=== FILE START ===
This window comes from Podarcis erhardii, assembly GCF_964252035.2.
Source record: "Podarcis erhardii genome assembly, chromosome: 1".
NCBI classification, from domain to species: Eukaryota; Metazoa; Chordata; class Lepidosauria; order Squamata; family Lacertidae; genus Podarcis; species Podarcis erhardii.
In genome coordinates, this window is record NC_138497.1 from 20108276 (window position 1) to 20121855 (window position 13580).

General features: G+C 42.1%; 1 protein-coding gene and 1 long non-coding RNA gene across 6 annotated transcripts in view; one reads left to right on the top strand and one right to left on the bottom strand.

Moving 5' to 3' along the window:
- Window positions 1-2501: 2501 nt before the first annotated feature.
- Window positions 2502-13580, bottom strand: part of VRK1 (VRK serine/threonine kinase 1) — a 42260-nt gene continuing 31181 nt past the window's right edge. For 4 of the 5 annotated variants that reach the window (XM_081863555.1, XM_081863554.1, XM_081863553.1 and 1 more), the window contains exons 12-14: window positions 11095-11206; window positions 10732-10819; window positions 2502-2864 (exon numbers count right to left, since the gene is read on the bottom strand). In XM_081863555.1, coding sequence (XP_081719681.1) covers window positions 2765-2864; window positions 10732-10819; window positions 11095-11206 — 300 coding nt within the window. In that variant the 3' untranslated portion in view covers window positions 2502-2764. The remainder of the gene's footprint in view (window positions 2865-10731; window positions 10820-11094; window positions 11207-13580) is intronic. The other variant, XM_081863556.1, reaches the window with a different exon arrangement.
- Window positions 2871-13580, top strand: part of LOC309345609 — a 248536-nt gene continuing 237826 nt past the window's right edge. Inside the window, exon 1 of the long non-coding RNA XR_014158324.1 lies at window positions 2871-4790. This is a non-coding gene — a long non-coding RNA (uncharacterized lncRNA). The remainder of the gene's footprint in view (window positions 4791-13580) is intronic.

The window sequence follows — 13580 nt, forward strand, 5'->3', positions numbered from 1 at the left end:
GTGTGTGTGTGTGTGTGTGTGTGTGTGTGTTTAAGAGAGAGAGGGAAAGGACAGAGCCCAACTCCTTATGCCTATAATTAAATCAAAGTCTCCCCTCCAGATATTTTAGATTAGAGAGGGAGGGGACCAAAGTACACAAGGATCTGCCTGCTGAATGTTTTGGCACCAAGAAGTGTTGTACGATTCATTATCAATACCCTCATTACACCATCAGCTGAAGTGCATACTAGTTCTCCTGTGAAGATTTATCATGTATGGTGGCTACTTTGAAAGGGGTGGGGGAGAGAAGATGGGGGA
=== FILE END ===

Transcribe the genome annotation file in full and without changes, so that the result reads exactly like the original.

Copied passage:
This window comes from Podarcis erhardii, assembly GCF_964252035.2.
Source record: "Podarcis erhardii genome assembly, chromosome: 1".
NCBI classification, from domain to species: Eukaryota; Metazoa; Chordata; class Lepidosauria; order Squamata; family Lacertidae; genus Podarcis; species Podarcis erhardii.
In genome coordinates, this window is record NC_138497.1 from 20108276 (window position 1) to 20121855 (window position 13580).

General features: G+C 42.1%; 1 protein-coding gene and 1 long non-coding RNA gene across 6 annotated transcripts in view; one reads left to right on the top strand and one right to left on the bottom strand.

Moving 5' to 3' along the window:
- Window positions 1-2501: 2501 nt before the first annotated feature.
- Window positions 2502-13580, bottom strand: part of VRK1 (VRK serine/threonine kinase 1) — a 42260-nt gene continuing 31181 nt past the window's right edge. For 4 of the 5 annotated variants that reach the window (XM_081863555.1, XM_081863554.1, XM_081863553.1 and 1 more), the window contains exons 12-14: window positions 11095-11206; window positions 10732-10819; window positions 2502-2864 (exon numbers count right to left, since the gene is read on the bottom strand). In XM_081863555.1, coding sequence (XP_081719681.1) covers window positions 2765-2864; window positions 10732-10819; window positions 11095-11206 — 300 coding nt within the window. In that variant the 3' untranslated portion in view covers window positions 2502-2764. The remainder of the gene's footprint in view (window positions 2865-10731; window positions 10820-11094; window positions 11207-13580) is intronic. The other variant, XM_081863556.1, reaches the window with a different exon arrangement.
- Window positions 2871-13580, top strand: part of LOC309345609 — a 248536-nt gene continuing 237826 nt past the window's right edge. Inside the window, exon 1 of the long non-coding RNA XR_014158324.1 lies at window positions 2871-4790. This is a non-coding gene — a long non-coding RNA (uncharacterized lncRNA). The remainder of the gene's footprint in view (window positions 4791-13580) is intronic.

The window sequence follows — 13580 nt, forward strand, 5'->3', positions numbered from 1 at the left end:
GTGTGTGTGTGTGTGTGTGTGTGTGTGTGTTTAAGAGAGAGAGGGAAAGGACAGAGCCCAACTCCTTATGCCTATAATTAAATCAAAGTCTCCCCTCCAGATATTTTAGATTAGAGAGGGAGGGGACCAAAGTACACAAGGATCTGCCTGCTGAATGTTTTGGCACCAAGAAGTGTTGTACGATTCATTATCAATACCCTCATTACACCATCAGCTGAAGTGCATACTAGTTCTCCTGTGAAGATTTATCATGTATGGTGGCTACTTTGAAAGGGGTGGGGGAGAGAAGATGGGGGA